Learning Progression

Measuring Early Mathematical Reasoning Skills: Developing Tests of Numeric Relational Reasoning and Spatial Reasoning

The primary aim of this study is to develop mathematics screening assessment tools for Grades K-2 over the course of four years that measure students' abilities in numeric relational reasoning and spatial reasoning. The team of researchers will develop Measures of Mathematical Reasoning Skills system, which will contain Tests of Numeric Relational Reasoning (T-NRR) and Tests of Spatial Reasoning (T-SR).

Award Number: 
1721100
Funding Period: 
Fri, 09/15/2017 to Tue, 08/31/2021
Full Description: 

Numeric relational reasoning and spatial reasoning are critical to success in later mathematics coursework, including Algebra 1, a gatekeeper to success at the post-secondary level, and success in additional STEM domains, such as chemistry, geology, biology, and engineering. Given the importance of these skills for later success, it is imperative that there are high-quality screening tools available to identify students at-risk for difficulty in these areas. The primary aim of this study is to develop mathematics screening assessment tools for Grades K-2 over the course of four years that measure students' abilities in numeric relational reasoning and spatial reasoning. The team of researchers will develop Measures of Mathematical Reasoning Skills system, which will contain Tests of Numeric Relational Reasoning (T-NRR) and Tests of Spatial Reasoning (T-SR). The measures will be intended for use by teachers and school systems to screen students to determine who is at-risk for difficulty in early mathematics, including students with disabilities. The measures will help provide important information about the intensity of support that may be needed for a given student. Three forms per grade level will be developed for both the T-NRR and T-SR with accompanying validity and reliability evidence collected. The Discovery Research K-12 program (DRK-12) seeks to significantly enhance the learning and teaching of science, technology, engineering and mathematics (STEM) by preK-12 students and teachers, through research and development of innovative resources, models and tools (RMTs). Projects in the DRK-12 program build on fundamental research in STEM education and prior research and development efforts that provide theoretical and empirical justification for proposed projects.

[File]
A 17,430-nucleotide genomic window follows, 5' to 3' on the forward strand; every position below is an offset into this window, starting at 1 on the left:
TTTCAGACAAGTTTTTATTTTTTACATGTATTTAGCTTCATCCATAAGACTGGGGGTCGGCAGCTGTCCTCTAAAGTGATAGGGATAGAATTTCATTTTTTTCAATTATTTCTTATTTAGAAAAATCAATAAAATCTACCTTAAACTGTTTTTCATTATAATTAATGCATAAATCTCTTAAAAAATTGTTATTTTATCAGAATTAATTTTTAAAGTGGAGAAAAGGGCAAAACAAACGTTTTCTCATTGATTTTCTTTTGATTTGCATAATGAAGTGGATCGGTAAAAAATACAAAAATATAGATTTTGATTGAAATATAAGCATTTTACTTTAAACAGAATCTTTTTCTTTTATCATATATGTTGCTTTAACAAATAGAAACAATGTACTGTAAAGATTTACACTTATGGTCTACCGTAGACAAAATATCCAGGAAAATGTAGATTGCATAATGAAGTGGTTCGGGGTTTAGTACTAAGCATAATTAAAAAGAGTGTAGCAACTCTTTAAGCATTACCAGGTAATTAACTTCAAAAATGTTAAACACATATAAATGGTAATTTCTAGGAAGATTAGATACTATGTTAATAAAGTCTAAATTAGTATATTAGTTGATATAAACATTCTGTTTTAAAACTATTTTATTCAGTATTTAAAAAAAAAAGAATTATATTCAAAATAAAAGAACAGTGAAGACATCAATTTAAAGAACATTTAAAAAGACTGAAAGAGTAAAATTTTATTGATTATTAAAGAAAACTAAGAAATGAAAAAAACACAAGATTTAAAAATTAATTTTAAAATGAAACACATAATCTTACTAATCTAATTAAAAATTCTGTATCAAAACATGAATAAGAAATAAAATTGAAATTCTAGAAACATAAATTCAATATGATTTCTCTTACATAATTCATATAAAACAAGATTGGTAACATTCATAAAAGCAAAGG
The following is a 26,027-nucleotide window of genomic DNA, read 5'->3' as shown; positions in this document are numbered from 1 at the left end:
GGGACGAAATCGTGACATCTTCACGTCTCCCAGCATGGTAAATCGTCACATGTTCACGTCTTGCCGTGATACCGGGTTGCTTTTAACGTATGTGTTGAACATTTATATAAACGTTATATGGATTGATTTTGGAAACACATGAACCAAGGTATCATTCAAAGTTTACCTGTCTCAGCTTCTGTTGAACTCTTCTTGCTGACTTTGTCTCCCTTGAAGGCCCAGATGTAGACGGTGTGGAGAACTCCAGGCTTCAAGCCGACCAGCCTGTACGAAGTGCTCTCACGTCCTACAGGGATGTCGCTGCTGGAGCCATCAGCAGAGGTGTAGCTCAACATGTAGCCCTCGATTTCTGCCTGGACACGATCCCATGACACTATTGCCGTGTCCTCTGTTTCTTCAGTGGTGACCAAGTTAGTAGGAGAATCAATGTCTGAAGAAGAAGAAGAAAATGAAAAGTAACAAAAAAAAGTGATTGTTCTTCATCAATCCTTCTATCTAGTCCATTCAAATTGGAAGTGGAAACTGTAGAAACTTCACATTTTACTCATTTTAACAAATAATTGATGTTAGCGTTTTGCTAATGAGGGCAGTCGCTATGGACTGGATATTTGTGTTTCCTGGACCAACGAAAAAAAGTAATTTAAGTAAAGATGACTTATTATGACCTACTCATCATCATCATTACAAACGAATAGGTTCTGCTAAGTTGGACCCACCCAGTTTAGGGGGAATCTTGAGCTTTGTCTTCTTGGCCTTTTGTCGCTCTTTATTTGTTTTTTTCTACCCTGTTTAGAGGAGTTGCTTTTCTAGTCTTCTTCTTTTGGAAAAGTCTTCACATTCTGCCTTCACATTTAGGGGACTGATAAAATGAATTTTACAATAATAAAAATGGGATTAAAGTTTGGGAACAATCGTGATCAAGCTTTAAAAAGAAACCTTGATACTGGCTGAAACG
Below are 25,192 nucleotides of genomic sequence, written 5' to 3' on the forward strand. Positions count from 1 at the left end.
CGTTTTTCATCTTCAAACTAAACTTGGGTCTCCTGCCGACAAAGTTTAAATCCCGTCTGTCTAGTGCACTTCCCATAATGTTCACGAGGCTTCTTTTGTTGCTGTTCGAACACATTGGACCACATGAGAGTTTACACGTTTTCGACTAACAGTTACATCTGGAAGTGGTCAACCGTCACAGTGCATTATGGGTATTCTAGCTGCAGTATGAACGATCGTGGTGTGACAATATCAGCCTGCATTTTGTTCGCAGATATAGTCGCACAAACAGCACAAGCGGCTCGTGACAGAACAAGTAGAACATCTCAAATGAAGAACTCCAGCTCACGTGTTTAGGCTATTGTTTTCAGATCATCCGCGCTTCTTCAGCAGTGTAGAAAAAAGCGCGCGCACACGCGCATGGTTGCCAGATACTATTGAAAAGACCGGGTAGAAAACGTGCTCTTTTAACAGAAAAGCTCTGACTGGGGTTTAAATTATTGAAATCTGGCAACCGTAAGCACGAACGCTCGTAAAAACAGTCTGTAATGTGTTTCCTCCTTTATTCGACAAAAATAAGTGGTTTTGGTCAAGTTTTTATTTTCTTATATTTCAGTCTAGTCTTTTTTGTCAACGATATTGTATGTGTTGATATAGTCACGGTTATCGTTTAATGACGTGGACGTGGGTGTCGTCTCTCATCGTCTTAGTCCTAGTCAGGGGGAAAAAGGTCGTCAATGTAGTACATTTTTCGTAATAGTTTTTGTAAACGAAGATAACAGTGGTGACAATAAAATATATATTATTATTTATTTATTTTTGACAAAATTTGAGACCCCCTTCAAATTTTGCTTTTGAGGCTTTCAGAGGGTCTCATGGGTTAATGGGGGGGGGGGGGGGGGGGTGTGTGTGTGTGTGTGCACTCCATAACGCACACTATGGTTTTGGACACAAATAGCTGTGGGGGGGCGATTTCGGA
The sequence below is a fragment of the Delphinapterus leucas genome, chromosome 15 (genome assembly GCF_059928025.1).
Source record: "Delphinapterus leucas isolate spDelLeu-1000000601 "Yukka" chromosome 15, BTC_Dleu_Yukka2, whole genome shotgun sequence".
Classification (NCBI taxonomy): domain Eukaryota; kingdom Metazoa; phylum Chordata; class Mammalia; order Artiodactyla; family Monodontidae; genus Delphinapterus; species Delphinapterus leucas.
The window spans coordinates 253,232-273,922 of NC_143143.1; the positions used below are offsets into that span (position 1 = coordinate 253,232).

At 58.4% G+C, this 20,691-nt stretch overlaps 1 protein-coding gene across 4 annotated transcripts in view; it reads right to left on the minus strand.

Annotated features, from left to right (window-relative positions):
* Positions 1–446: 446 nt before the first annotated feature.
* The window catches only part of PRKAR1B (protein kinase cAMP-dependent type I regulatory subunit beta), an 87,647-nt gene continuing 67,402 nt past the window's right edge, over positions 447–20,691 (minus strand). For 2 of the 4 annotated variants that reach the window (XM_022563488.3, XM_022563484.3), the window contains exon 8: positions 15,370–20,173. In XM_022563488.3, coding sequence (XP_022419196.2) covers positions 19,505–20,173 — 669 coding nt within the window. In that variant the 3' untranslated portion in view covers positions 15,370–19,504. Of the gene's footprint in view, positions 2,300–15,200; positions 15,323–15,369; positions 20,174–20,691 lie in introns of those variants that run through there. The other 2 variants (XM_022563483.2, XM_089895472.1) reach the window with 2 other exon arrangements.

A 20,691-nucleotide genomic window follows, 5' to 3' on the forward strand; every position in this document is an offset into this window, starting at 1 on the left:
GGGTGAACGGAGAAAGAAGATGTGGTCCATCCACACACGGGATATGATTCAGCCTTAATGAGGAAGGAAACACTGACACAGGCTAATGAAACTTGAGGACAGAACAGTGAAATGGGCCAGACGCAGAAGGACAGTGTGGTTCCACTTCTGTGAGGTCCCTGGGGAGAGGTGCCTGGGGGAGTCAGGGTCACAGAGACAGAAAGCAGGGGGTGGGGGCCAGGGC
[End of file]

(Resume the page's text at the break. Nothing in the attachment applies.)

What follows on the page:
The development of the T-NRR and T-SR measures will follow an iterative process across five phases. The phases include (1) refining the construct; (2) developing test specifications and item models; (3) developing items; (4) field testing the items; and (5) conducting validity studies. The evidence collected and evaluated during each phase will contribute to the overall evaluation of the reliability of the measures and the validity of the interpretations made using the measures. Item models, test specifications, and item development will be continuously evaluated and refined based on data from cognitive interviews, field tests, and reviews by mathematics educators, teachers of struggling students, teachers of culturally and linguistically diverse populations, and a Technical Advisory Board. In the final phase of development of the T-NRR and T-SR, reliability of the results will be estimated and multiple sources of validity evidence will be collected to examine the concurrent and predictive relation with other criterion measures, classification accuracy, and sensitivity to growth. Approximately 4,500 students in Grades K-2 will be involved in all phases of the research including field tests and cognitive interviews. Data will be analyzed using a two-parameter IRT model to ensure item and test form comparability.